Lewis & Short

infŭla, ae, f. [cf. Sanscr. bhāla, brow; Gr. φάλος, φάλαρα], a band, bandage.

  1. I. In gen.: in infulis tantam rem depingere, Cic. de Or. 3, 21, 81.
  2. II. In partic., a white and red fillet or band of woollen stuff, worn upon the forehead, as a sign of religious consecration and of inviolability, a sacred fillet; so a priest’s fillet: sacerdotes Cereris cum infulis, Cic. Verr. 2, 4, 50, § 110: Phoebi Triviaeque sacerdos, Infula cui sacrā redimibat tempora vittā, Verg. A. 10, 538: cujus sacerdotii (i. e. fratrum arvalium) insigne est spicea corona et infulae albae, Sabin. ap. Gell. 7, 7, 8.
    Hence, meton., a priest, Prud. Apoth. 486.
    Of the victim’s fillet (whether beast or man): saepe in honore deum medio stans hostia ad aram, Lanea dum niveā circumdatur infula vittā, Verg. G. 3, 487: infula virgineos circumdata comptus (of Iphigenia), Lucr. 1, 87.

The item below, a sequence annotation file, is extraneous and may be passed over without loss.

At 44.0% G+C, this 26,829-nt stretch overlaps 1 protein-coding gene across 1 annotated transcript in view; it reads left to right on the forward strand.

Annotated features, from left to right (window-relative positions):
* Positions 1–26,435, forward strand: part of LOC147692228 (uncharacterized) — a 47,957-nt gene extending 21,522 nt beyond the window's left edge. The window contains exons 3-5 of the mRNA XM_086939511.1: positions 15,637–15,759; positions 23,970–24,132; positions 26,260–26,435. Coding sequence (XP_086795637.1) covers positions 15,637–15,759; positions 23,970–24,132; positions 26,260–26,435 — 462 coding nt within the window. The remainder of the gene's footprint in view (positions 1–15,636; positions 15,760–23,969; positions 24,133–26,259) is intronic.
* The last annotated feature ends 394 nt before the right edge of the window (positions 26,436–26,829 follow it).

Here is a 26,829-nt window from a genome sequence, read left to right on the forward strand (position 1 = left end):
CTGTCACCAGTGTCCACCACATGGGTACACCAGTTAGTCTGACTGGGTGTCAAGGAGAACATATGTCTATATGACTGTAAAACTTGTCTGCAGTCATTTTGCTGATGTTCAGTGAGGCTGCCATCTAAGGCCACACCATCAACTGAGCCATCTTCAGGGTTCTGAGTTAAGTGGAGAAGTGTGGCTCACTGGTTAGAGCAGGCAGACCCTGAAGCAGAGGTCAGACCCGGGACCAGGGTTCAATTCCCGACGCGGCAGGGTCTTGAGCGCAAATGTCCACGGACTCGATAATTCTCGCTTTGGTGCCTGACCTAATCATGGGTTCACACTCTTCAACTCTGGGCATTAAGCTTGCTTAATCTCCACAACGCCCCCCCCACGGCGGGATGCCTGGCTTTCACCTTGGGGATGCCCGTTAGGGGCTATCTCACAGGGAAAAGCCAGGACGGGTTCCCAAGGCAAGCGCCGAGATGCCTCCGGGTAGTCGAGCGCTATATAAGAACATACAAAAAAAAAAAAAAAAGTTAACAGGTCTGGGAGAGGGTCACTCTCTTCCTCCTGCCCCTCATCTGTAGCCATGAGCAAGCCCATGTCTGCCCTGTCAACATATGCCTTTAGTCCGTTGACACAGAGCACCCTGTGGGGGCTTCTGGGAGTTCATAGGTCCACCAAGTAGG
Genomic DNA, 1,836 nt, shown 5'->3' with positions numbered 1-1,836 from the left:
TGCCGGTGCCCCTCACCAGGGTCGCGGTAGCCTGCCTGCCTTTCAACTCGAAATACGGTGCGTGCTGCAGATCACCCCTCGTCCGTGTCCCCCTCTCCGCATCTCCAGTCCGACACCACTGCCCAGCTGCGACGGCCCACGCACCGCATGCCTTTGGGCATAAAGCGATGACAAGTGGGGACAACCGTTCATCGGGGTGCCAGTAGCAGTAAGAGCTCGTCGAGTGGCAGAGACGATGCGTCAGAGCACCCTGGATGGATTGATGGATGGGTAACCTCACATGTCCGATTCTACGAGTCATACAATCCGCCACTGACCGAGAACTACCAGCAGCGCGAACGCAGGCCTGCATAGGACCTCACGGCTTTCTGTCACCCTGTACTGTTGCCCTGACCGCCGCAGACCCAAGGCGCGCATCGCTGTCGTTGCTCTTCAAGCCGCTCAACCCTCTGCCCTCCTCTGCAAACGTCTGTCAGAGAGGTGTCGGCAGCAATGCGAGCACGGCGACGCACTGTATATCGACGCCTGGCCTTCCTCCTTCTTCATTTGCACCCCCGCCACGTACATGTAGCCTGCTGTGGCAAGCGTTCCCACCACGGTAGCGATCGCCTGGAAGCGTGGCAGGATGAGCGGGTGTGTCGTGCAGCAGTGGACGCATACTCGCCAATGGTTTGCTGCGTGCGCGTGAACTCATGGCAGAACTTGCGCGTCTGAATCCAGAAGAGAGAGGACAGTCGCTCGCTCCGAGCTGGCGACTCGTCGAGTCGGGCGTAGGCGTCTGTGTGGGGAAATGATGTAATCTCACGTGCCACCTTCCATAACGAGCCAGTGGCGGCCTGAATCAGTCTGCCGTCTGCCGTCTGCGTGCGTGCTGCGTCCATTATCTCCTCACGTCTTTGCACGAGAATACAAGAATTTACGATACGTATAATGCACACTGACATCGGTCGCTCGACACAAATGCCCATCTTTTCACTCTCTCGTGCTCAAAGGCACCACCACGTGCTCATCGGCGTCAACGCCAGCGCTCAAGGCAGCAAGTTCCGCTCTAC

Of the fillet worn by a suppliant for protection: velata infulis ramisque oleae Carthaginiensium navis, Liv. 30, 36, 4: velamenta et infulas praeferentes, Tac. H. 1, 66: hae litterae (philosophy) apud mediocriter malos infularum loco sunt, held in awe, Sen. Ep. 14, 10: ipsas miserias infularum loco habet, i. e. his wretchedness claims reverence, id. ad Helv. 13, 4.
    1. B. Transf., an ornament, mark of distinction, badge of honor: his insignibus atque infulis imperii venditis (said of the lands belonging to the state), Cic. Agr. 1, 2, 6.
      The insignia of an office: honorum, Cod. Just. 7, 63, 1: infulae imperiales, id. tit. 37 fin.
      Hence, for the office itself, Spart. Hadr. 6.
      Ornaments of houses and temples, i. e. carved work, etc., Luc. 2, 355.